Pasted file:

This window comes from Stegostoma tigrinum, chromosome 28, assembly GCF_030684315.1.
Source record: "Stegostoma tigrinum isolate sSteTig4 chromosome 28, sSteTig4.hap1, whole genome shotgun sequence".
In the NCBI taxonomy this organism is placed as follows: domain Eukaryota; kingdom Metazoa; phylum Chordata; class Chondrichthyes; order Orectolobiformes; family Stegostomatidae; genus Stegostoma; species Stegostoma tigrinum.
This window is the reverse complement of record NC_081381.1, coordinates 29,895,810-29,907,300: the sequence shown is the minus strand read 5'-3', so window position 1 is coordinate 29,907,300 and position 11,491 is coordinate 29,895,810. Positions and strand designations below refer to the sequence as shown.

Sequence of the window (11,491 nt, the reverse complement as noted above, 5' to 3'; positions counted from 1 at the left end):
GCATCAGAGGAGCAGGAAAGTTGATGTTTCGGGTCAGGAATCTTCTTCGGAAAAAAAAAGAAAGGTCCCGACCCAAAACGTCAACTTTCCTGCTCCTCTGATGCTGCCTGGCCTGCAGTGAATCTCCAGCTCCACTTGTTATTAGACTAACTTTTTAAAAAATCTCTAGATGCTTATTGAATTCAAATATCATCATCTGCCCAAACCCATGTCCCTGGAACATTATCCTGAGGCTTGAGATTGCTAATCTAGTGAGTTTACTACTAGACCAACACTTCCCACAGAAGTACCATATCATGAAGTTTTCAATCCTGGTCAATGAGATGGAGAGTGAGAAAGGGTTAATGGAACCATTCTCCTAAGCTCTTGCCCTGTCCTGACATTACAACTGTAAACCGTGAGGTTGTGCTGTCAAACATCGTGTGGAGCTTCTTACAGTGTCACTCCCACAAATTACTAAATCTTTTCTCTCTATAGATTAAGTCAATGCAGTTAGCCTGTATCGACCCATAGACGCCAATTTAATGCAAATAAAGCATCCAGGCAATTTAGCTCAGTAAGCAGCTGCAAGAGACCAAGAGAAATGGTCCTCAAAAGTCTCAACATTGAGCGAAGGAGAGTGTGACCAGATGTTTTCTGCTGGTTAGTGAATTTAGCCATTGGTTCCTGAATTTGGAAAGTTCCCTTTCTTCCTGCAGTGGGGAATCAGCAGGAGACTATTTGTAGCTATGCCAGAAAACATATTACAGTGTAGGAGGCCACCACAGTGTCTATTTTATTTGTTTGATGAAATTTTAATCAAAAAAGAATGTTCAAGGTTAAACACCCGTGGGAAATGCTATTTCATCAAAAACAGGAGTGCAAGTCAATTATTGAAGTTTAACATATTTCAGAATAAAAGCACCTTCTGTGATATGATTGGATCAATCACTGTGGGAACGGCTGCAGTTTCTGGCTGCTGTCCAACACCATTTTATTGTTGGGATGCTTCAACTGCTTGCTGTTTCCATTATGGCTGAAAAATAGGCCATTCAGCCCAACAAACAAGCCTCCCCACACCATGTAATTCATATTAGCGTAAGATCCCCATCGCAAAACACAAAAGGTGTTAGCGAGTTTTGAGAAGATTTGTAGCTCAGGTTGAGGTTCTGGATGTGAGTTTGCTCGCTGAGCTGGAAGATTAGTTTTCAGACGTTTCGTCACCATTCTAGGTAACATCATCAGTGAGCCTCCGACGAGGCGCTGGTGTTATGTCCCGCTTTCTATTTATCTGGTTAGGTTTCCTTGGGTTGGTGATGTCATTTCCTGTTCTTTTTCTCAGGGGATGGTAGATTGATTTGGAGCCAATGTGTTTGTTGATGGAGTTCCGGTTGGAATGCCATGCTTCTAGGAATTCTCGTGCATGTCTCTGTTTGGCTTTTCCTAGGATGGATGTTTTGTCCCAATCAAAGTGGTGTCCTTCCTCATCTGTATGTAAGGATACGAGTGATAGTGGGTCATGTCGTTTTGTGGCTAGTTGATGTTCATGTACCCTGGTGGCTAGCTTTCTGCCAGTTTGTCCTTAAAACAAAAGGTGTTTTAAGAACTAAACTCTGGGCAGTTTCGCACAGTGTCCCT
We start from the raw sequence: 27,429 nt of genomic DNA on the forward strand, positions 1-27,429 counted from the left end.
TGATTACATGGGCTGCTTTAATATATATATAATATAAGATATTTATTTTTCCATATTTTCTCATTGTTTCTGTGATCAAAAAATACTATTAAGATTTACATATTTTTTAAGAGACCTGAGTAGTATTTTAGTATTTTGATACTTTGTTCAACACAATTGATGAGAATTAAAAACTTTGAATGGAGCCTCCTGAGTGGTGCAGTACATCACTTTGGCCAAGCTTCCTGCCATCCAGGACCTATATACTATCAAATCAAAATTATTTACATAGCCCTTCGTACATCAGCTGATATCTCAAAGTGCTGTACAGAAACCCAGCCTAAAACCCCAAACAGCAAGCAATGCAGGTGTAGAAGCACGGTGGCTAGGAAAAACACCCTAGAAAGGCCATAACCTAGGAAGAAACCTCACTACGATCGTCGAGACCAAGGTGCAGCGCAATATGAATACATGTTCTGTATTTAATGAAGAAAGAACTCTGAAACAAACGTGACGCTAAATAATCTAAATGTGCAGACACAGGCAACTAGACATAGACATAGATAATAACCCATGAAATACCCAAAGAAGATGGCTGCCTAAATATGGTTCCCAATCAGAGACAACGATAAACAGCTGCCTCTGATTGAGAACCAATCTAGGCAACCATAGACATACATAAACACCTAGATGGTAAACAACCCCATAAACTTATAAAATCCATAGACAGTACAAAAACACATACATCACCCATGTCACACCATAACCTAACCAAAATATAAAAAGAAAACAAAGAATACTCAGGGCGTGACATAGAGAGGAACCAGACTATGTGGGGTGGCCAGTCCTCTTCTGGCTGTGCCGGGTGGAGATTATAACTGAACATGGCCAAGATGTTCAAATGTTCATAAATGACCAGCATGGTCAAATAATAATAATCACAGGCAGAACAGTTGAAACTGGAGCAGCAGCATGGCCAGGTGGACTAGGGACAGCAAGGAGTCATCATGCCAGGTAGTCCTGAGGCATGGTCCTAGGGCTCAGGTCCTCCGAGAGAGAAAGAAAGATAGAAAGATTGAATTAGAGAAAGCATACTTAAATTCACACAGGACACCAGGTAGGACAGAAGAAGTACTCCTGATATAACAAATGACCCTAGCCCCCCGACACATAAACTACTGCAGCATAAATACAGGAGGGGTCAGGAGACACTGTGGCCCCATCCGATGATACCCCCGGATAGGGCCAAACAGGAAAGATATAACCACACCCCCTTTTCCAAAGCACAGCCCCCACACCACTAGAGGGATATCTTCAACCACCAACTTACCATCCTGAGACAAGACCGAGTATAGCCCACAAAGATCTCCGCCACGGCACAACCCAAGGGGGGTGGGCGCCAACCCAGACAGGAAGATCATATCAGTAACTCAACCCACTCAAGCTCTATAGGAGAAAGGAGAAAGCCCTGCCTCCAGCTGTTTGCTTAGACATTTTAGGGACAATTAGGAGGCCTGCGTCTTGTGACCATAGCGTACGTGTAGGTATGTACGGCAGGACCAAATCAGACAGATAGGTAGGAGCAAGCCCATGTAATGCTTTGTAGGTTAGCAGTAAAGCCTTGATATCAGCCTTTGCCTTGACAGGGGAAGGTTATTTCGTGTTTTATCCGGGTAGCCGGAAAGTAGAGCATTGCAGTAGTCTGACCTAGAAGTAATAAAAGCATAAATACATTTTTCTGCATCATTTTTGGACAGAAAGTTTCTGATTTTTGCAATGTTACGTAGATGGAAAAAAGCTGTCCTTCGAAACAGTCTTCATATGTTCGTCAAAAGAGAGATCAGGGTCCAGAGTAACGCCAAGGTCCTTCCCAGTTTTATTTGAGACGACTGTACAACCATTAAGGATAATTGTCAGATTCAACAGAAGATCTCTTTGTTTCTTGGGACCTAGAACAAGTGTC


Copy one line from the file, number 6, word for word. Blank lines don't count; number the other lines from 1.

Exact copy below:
GCATCAGAGGAGCAGGAAAGTTGATGTTTCGGGTCAGGAATCTTCTTCGGAAAAAAAAAGAAAGGTCCCGACCCAAAACGTCAACTTTCCTGCTCCTCTGATGCTGCCTGGCCTGCAGTGAATCTCCAGCTCCACTTGTTATTAGACTAACTTTTTAAAAAATCTCTAGATGCTTATTGAATTCAAATATCATCATCTGCCCAAACCCATGTCCCTGGAACATTATCCTGAGGCTTGAGATTGCTAATCTAGTGAGTTTACTACTAGACCAACACTTCCCACAGAAGTACCATATCATGAAGTTTTCAATCCTGGTCAATGAGATGGAGAGTGAGAAAGGGTTAATGGAACCATTCTCCTAAGCTCTTGCCCTGTCCTGACATTACAACTGTAAACCGTGAGGTTGTGCTGTCAAACATCGTGTGGAGCTTCTTACAGTGTCACTCCCACAAATTACTAAATCTTTTCTCTCTATAGATTAAGTCAATGCAGTTAGCCTGTATCGACCCATAGACGCCAATTTAATGCAAATAAAGCATCCAGGCAATTTAGCTCAGTAAGCAGCTGCAAGAGACCAAGAGAAATGGTCCTCAAAAGTCTCAACATTGAGCGAAGGAGAGTGTGACCAGATGTTTTCTGCTGGTTAGTGAATTTAGCCATTGGTTCCTGAATTTGGAAAGTTCCCTTTCTTCCTGCAGTGGGGAATCAGCAGGAGACTATTTGTAGCTATGCCAGAAAACATATTACAGTGTAGGAGGCCACCACAGTGTCTATTTTATTTGTTTGATGAAATTTTAATCAAAAAAGAATGTTCAAGGTTAAACACCCGTGGGAAATGCTATTTCATCAAAAACAGGAGTGCAAGTCAATTATTGAAGTTTAACATATTTCAGAATAAAAGCACCTTCTGTGATATGATTGGATCAATCACTGTGGGAACGGCTGCAGTTTCTGGCTGCTGTCCAACACCATTTTATTGTTGGGATGCTTCAACTGCTTGCTGTTTCCATTATGGCTGAAAAATAGGCCATTCAGCCCAACAAACAAGCCTCCCCACACCATGTAATTCATATTAGCGTAAGATCCCCATCGCAAAACACAAAAGGTGTTAGCGAGTTTTGAGAAGATTTGTAGCTCAGGTTGAGGTTCTGGATGTGAGTTTGCTCGCTGAGCTGGAAGATTAGTTTTCAGACGTTTCGTCACCATTCTAGGTAACATCATCAGTGAGCCTCCGACGAGGCGCTGGTGTTATGTCCCGCTTTCTATTTATCTGGTTAGGTTTCCTTGGGTTGGTGATGTCATTTCCTGTTCTTTTTCTCAGGGGATGGTAGATTGATTTGGAGCCAATGTGTTTGTTGATGGAGTTCCGGTTGGAATGCCATGCTTCTAGGAATTCTCGTGCATGTCTCTGTTTGGCTTTTCCTAGGATGGATGTTTTGTCCCAATCAAAGTGGTGTCCTTCCTCATCTGTATGTAAGGATACGAGTGATAGTGGGTCATGTCGTTTTGTGGCTAGTTGATGTTCATGTACCCTGGTGGCTAGCTTTCTGCCAGTTTGTCCTTAAAACAAAAGGTGTTTTAAGAACTAAACTCTGGGCAGTTTCGCACAGTGTCCCT